Fast forward to 2017 and many of the condemned houses have been renovated, in a process which is still ongoing. These are over-subscribed when they come to market, suggesting that the idea was never appropriate for Liverpool on that scale. 

At any rate, it turns out that the Liverpool metropolitan population is pretty much the same as it was at its peak in 1931 (depending where the local borough boundaries are arbitrarily drawn). It just begs the question: why are well educated and supposedly clever people misrepresenting the Liverpool metropolis, in particular, in this way so often? Surely they aren’t stupid are they?


And why are some people so determined to always isolate the City of Liverpool from its hinterland, while London is always described in terms of its whole urban area? It just confuses and undermines what would otherwise often be worthwhile comparisons and discussions. Or, to put it another way: “never, ever, compare apples with larger urban zones”.

In a recent Channel 4 documentary, for example, the well-known and respected journalist Michael Burke directly compared the forecast population growths, by 2039, of the City of Liverpool single local authority area against that of the combined 33 local authority areas of Greater London: 42,722 versus 2.187,708. I mean, what bizarre point is such an inappropriate comparison even trying to make? It is like comparing the projected growth of a normal sized-person’s head with the projected growth of the whole of an obese person, over a protracted period.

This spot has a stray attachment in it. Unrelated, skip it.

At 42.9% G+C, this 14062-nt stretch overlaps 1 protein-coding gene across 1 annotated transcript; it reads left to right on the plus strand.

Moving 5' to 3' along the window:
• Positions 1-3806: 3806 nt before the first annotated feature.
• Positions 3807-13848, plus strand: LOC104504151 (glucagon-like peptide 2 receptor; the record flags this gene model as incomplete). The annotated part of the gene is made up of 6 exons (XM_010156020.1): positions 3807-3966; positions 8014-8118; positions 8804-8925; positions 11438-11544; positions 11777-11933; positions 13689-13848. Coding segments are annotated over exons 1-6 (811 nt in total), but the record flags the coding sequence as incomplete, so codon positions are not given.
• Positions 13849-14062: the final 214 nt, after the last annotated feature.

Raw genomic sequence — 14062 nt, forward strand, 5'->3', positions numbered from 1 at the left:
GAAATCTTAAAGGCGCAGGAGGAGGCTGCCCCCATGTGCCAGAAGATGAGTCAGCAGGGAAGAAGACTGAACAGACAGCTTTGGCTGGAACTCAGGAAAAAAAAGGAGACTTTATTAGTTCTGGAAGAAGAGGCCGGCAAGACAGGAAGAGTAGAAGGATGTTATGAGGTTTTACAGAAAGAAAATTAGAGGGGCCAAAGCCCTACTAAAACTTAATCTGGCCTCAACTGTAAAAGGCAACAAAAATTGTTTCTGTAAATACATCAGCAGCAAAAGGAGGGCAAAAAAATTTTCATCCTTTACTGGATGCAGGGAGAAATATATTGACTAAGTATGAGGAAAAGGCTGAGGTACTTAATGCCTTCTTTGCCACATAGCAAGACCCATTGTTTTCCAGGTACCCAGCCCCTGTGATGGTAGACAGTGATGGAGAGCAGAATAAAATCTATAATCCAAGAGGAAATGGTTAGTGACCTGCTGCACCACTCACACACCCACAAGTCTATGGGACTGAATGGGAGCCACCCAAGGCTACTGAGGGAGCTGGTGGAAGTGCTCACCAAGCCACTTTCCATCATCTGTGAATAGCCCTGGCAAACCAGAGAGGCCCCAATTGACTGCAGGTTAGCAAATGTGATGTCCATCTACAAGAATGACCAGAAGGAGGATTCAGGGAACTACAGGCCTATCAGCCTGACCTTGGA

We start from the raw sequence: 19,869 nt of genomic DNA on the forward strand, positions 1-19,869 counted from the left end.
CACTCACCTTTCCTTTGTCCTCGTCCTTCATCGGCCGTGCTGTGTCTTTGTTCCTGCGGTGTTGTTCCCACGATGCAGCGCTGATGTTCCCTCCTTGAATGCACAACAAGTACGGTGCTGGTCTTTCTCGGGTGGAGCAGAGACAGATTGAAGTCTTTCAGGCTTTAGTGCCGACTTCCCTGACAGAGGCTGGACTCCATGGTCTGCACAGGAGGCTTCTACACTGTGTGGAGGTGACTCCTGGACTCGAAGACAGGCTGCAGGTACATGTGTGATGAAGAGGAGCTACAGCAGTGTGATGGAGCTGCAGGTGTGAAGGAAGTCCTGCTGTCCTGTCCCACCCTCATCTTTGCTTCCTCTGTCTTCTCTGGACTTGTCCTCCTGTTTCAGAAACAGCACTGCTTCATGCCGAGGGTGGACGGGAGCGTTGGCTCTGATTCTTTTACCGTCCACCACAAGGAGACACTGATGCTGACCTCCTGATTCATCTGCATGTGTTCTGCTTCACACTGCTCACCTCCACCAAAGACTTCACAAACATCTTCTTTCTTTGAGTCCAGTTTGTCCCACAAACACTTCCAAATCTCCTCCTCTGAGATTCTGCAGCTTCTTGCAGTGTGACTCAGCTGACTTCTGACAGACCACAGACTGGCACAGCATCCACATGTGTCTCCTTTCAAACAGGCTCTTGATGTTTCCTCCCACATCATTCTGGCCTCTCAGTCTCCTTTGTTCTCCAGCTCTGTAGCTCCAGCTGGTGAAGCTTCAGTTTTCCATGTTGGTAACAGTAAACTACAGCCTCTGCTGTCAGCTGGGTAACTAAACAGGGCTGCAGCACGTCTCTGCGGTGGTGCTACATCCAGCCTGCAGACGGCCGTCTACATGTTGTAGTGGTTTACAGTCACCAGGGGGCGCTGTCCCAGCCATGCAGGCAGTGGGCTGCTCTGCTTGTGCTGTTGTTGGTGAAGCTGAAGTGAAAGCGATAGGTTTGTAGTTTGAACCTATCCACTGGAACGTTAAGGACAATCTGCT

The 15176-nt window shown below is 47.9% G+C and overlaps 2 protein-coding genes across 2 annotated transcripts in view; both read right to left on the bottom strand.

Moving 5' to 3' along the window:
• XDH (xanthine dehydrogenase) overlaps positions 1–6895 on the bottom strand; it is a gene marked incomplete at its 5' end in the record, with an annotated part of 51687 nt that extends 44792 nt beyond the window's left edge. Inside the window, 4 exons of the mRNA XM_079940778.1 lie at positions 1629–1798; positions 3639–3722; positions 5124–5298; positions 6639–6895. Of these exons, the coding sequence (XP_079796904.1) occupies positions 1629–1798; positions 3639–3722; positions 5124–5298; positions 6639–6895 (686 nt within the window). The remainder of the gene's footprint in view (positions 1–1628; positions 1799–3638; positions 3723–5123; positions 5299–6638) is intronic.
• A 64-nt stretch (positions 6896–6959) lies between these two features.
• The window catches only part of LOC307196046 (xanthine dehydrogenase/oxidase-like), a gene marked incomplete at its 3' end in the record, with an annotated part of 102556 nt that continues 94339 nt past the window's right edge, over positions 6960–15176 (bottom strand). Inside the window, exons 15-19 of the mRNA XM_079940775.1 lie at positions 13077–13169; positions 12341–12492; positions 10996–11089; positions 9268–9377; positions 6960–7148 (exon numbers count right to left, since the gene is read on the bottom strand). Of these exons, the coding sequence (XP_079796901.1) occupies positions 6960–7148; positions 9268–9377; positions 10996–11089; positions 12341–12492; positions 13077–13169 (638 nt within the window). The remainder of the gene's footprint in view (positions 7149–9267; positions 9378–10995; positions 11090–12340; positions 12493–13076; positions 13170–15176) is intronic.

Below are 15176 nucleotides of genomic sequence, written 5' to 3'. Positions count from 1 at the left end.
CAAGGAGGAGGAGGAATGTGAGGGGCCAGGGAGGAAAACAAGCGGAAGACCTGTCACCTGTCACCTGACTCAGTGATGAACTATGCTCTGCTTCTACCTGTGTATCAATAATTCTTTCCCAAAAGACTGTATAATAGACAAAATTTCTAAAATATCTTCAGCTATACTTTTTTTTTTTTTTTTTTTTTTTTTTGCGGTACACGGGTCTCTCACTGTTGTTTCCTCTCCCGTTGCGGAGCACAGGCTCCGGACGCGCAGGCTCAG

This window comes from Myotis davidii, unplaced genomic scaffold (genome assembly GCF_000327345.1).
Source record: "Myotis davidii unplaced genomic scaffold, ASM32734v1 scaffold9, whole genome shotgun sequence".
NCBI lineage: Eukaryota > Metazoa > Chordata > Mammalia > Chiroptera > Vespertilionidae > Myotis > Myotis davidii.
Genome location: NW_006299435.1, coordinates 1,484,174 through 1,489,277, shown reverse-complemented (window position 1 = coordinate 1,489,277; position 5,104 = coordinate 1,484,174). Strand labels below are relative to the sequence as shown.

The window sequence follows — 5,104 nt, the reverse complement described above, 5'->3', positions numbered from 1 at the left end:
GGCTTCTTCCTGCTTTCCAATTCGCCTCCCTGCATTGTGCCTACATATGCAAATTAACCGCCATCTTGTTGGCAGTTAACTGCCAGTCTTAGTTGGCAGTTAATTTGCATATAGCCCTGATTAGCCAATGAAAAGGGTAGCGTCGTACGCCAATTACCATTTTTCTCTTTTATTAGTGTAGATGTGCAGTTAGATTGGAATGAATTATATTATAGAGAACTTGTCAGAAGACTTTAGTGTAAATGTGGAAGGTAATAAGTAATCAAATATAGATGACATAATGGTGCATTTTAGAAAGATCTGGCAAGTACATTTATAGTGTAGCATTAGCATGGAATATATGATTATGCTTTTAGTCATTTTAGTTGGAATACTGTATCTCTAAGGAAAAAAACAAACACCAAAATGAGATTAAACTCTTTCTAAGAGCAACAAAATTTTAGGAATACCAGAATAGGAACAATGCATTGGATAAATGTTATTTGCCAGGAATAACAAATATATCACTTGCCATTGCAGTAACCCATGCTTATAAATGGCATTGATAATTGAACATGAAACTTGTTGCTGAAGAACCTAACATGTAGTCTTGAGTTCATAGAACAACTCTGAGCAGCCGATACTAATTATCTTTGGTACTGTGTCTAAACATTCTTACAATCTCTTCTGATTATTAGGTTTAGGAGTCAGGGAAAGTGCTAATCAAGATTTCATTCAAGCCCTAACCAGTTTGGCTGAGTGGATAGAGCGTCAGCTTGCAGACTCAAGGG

Having said all that, there is an important sensible conversation to be had as to why the populations of the Greater Liverpool metropolis and others haven’t grown as fast as maybe should have been the case, whilst, in recent times, the Greater London population has been burgeoning. But constantly pitching it as some sort of rare local apocalypse helps no one.

Dave Mail has declared himself CityMetric’s Liverpool City Region correspondent. He will be updating us on the brave new world of Liverpool City Region, mostly monthly, in ‘E-mail from Liverpool City Region’ and he is on twitter @davemail2017.